How Youth Leadership Changes the World

How Youth Leadership Changes the World

By Anna Gabriella Casalme, Alliance Board Member and former Youth Advisory Council Member

A little over three months ago, the 2018 National School-Based Health Care Convention challenged us to think about how we can promote youth leadership in our work. In the closing plenary, moderated by Nicole Carrillo (Member, School-Based Health Alliance Youth Advisory Council), we heard from young leaders: Mendell Grinter (Founder, Campaign for School Equity), Nicole Cardoza (Founder, Yoga Foster), Anna Gabriella Casalme (that’s me!), and Malaysia Jones (Terrell County Student Ambassador). In case you missed it or want a refresher, here are some of the highlights:

Defining Youth Leadership

“Leadership is about creating as many other leaders as possible. I think when you have a collective leadership in a school or community, it’s so much more powerful than one person holding all of the burden and all of the weight of creating change.” – Nicole

“When we think of leadership, we don’t think of adults going to adult leadership programs. We assume that adults are leaders and I think that the existence of the term ‘youth leadership’ is in part because we are surprised by it and I think we need to challenge our assumptions about young people and our expectations of young people.” – Anna

“When we think about youth leadership, it really is what you said at the start: participation. How are we encouraging youth to be engaged and to add voice to the landscape?” – Mendell

“Try to strive to make a better community and try to make students know that they have a voice and that they are very important in our community.” – Malaysia

Listening to Young People

“We ask students: what are key issues that you see that you want to change, that you want to fix? And we just listen. No talking, you just listen. Two, you have to have some sort of patience. I think a lot of times in a lot of our work, we have language that we use. We have buzzwords and keywords and students aren’t able to articulate the same way.” – Mendell

“I think for every student leader that we see on TV, there are thousands of them that have been told that their ideas and perspectives are not important, so the more that we can start amplifying their voices, the better…” – Nicole

“One caveat to that is listening equitably and being mindful of how we might listen to different groups of students very differently from others and how certain groups of students might be communicating their needs differently than others and we need to adjust accordingly.” – Anna

“You can’t really just say, ‘Oh let’s do this.’ You have to know what you’re doing, how you’re going to do it and who you’re going to affect in your community. It doesn’t have to be your community. It could be your state and nationwide. Basically just making it everyone, not just yourself.” – Malaysia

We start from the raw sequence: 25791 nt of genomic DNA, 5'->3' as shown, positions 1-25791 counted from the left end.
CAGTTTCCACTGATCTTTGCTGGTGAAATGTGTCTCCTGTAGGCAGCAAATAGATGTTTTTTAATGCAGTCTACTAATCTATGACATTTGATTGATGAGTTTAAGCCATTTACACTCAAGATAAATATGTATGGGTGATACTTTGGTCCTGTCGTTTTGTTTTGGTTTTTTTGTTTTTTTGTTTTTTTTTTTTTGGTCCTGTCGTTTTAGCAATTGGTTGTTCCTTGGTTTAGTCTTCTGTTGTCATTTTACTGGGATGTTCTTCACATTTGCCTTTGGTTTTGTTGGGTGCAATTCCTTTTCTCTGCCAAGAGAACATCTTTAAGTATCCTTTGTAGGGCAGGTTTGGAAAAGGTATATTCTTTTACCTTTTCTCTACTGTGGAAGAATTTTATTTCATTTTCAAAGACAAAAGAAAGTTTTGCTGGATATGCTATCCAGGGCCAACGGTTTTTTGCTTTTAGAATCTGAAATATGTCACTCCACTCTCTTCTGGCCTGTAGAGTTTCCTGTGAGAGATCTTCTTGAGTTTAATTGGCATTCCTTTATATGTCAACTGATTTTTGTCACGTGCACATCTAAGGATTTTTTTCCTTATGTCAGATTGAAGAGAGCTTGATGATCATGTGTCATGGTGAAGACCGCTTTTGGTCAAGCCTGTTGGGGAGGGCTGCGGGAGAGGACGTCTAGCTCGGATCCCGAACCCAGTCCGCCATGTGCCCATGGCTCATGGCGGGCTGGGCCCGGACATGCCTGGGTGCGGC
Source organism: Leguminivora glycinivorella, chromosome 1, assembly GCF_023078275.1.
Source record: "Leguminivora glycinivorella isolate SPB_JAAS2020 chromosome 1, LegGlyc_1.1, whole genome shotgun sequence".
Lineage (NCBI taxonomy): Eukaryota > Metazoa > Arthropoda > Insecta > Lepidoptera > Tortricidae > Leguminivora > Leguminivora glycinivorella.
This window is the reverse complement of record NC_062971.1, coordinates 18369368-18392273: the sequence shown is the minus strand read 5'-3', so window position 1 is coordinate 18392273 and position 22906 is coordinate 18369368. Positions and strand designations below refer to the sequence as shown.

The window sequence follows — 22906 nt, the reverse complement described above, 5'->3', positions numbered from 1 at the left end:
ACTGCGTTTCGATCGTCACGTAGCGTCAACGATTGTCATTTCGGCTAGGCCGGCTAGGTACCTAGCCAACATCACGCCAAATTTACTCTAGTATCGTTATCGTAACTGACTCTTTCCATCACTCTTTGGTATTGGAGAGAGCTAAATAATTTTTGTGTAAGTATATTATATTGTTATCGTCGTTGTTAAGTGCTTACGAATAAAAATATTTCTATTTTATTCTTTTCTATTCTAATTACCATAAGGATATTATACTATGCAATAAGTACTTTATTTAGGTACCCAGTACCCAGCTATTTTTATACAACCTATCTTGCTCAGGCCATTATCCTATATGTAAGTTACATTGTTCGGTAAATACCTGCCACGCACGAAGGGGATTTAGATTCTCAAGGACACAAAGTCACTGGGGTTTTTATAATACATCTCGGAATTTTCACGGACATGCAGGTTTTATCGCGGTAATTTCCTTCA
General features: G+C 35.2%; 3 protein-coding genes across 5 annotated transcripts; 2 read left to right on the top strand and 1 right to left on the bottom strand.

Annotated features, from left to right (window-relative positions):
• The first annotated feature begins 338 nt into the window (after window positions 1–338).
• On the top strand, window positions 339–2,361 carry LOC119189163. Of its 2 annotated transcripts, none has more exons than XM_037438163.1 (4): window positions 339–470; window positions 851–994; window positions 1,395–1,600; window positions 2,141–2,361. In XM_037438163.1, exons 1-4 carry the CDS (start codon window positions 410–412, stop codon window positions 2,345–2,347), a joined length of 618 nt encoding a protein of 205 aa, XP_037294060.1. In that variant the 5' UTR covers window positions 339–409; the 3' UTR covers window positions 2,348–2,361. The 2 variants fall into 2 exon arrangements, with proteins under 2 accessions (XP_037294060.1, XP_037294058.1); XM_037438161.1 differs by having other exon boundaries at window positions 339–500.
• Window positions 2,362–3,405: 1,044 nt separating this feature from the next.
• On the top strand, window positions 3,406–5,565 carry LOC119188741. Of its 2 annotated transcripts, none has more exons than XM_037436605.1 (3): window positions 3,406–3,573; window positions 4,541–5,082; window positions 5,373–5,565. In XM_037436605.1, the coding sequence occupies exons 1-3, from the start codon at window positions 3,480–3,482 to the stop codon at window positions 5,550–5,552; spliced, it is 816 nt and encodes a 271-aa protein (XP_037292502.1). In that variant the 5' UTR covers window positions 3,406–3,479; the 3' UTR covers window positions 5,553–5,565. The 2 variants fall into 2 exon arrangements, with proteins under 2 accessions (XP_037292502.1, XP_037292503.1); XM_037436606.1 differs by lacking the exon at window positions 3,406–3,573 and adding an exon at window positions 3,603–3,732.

Engaging Youth and Sustaining Movements

“Basically, ask for what we want, build a relationship (with city leaders), and be able to speak up for it. Be able to show them that you have a reason for doing what you’re doing.” – Malaysia

“By listening very intently to these very personal stories that are already existing and already out there and giving them a larger platform… that is how I think we can continue to sustain these movements and through that sustenance, we can see some real policy reform and culture shift.” – Anna

“It’s like getting out of the way as quickly as possible. I’m always inspired. Every single time I work with a student, they tend to know so much more than I do… The more that we can empower them to raise their voice and talk from their perspective, the better and the more effective any programming can be.” – Nicole

What do we do now?

“Elect leaders. Elect them because of what they are trying to do for the community. The smallest things can make a big impact on your community. Elect leaders – that’s the top priority. Also, let teens be teens, but also teach them to be leaders.” – Malaysia

“Broadening your definition of what you can do to help students heal by asking them what they’re doing… Being together in community is healing. Playing basketball after school is healing. Having a space where people can just talk and be themselves can be a really powerful form of healing.” – Nicole

“We owe it to all of our youth, our children, to be outspoken advocates for them… I think our children need to see adults as strong advocates for them in their lives and their communities.” – Mendell

“First of all, give yourselves a pat on the back for caring as much as you do… My second action… keeping young people, if they’re not in the room, get them in the room, but if they’re not, pretending that they are, imagining what they would say and keeping them at the forefront of your mind no matter what you’re doing.” – Anna

I am immensely grateful to the many individuals who supported me throughout my youth and afforded me opportunities to grow as a leader. Besides serving on the Board of Directors of the School-Based Health Alliance, I am also the founder of Novelly, which is sparking the next generation of changemakers – one YA novel at a time. If you’re interested in bringing a youth-driven leadership program to your school-based health center, please encourage your students to start a Novelly chapter and get in touch with us!

With much gratitude for all that you do,
Anna Gabriella Casalme


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